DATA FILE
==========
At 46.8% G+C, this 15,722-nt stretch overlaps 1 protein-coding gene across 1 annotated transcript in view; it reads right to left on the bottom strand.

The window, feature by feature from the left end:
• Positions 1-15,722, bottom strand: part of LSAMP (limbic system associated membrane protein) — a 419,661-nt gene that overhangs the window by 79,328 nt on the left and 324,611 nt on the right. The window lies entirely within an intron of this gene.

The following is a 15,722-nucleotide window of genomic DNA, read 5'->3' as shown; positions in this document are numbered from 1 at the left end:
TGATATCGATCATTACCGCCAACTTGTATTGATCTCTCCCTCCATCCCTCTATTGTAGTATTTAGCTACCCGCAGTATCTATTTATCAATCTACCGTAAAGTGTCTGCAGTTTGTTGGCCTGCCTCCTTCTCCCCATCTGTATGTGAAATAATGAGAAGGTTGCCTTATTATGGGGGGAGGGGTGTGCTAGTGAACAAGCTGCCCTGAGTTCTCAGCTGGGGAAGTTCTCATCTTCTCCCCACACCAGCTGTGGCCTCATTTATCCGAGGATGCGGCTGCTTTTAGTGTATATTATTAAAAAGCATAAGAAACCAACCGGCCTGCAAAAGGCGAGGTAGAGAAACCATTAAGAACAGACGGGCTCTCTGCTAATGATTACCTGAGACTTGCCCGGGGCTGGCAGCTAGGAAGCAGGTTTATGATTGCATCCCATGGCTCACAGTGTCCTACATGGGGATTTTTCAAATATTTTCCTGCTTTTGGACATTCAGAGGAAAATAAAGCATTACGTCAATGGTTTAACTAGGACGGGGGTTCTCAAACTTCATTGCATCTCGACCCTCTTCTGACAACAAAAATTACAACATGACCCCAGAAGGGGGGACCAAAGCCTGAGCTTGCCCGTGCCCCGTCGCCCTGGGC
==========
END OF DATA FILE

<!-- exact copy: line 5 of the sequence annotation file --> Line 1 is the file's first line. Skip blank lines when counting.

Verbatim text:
TGATATCGATCATTACCGCCAACTTGTATTGATCTCTCCCTCCATCCCTCTATTGTAGTATTTAGCTACCCGCAGTATCTATTTATCAATCTACCGTAAAGTGTCTGCAGTTTGTTGGCCTGCCTCCTTCTCCCCATCTGTATGTGAAATAATGAGAAGGTTGCCTTATTATGGGGGGAGGGGTGTGCTAGTGAACAAGCTGCCCTGAGTTCTCAGCTGGGGAAGTTCTCATCTTCTCCCCACACCAGCTGTGGCCTCATTTATCCGAGGATGCGGCTGCTTTTAGTGTATATTATTAAAAAGCATAAGAAACCAACCGGCCTGCAAAAGGCGAGGTAGAGAAACCATTAAGAACAGACGGGCTCTCTGCTAATGATTACCTGAGACTTGCCCGGGGCTGGCAGCTAGGAAGCAGGTTTATGATTGCATCCCATGGCTCACAGTGTCCTACATGGGGATTTTTCAAATATTTTCCTGCTTTTGGACATTCAGAGGAAAATAAAGCATTACGTCAATGGTTTAACTAGGACGGGGGTTCTCAAACTTCATTGCATCTCGACCCTCTTCTGACAACAAAAATTACAACATGACCCCAGAAGGGGGGACCAAAGCCTGAGCTTGCCCGTGCCCCGTCGCCCTGGGC